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                  • #24
                    Originally posted by tomato View Post
                    Intel uses the exact same silicon for both SKUs, one has some of the silicon just disabled/burned off. It's a concious decision to sell basically exact same hardware at different price points.
                    Yeah. So why show the middle finger if you know that beforehand and can make purchasing decisions based on it? I would only resort to the finger if I thought I got screwed over in some way. There's no screwing over in this case.

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                    • #25
                      @willmore
                      Gusar is right, you have bought that processor knowing its limits, why are you angry now? It would make sense if you bought a processor with that feature and it didn't work, but this isn't the case..

                      p.s. if you notice almost every producer sells crippled versions of its products to differentiate price ranges.

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                      • #26
                        Originally posted by willmore View Post
                        Because they have a business model based on non-reality based feature differientation? Does AMD do that?
                        Yes, HD6950 vs HD6970.

                        Previously Black series vs normal phenoms.
                        There are two methods to produce segmentation:

                        - produce one full featured design and cut the parts out. Top-down.
                        pros:
                        1) can mix damaged chips
                        2) easier to support by means of drivers etc, due to same "housing"
                        3) cheaper to make, because they are made en masse and cut down as needed
                        4) many other needed parts match all crippled models
                        5) as effect, longer support cycle because cheap to maintain
                        cons:
                        1) no one likes crippling
                        2) more raw material waste
                        3) more energy loss

                        - produce many designs, designed for each specific case. Bottom-up.
                        pros:
                        1) can pack more chips on single waffle, less raw material waste
                        2) more energy efficient
                        cons:
                        1) they actually have nothing to de-cripple. They are crippled from design
                        2) harder to maintain, smaller support window. For example, compare G92 based nvidia 8800-gtx295 vs HD2xxx-4xxx.
                        3) harder to test, more bugs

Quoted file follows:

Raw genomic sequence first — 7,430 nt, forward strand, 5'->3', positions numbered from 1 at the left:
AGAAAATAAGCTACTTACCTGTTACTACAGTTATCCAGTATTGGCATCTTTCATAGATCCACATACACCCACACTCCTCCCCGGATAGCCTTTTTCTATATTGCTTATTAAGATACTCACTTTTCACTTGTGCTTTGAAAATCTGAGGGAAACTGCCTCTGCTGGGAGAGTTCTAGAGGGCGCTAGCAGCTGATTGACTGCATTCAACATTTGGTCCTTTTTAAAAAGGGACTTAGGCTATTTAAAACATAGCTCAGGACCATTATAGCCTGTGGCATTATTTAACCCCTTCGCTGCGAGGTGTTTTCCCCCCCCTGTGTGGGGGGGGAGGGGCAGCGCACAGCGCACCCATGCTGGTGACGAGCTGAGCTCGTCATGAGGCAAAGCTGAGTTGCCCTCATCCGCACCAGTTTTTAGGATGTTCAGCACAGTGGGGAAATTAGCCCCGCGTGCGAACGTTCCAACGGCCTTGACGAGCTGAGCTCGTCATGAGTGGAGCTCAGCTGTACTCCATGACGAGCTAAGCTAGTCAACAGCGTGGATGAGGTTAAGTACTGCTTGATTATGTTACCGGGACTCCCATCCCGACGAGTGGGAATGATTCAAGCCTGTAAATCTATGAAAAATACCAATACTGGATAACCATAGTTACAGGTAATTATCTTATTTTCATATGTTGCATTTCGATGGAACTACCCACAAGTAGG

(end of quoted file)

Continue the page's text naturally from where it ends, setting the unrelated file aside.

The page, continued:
4) development costs more, more wastes due to incorrect overproduction

                        * do not perform any segmentation, only filter chips based on their readings and clocks.
                        Thats what I prefer.

                        But I don't think this should interest you.
                        You just pick good price and all features you need and you are done. Let manufacturers decide how they implement it - crippled after or crippled on paper, in the end it plays little role.

                        Originally posted by Gusar View Post
                        Originally posted by willmore View Post
                        I'm sorry that you can't understand why a consumer would be unhappy with Intel and their business practices.
                        Next time you should articulate yourself better, then you won't need to be "sorry".
                        That was an excellent troll you posted
                        Last edited by crazycheese; 12-15-2012, 08:42 AM.

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                        • #27
                          Originally posted by frantaylor View Post
                          And AGAIN since the instruction set is just an abstraction and has NOTHING to do with the actual hardware you might as well shoot for performance. Who cares about that dreadful CISC code? Nobody is ever going to look at it. It shoots out of the compiler and into the instruction unit and nobody needs to actually look at it or appreciate its intrinsic beauty.
                          Good luck finding a compiler that will output any AES-NI instruction if you don't use intrinsics or assembly language inline.

                          You know, one of the funding principles of RISC was that compilers can't use too complex instructions.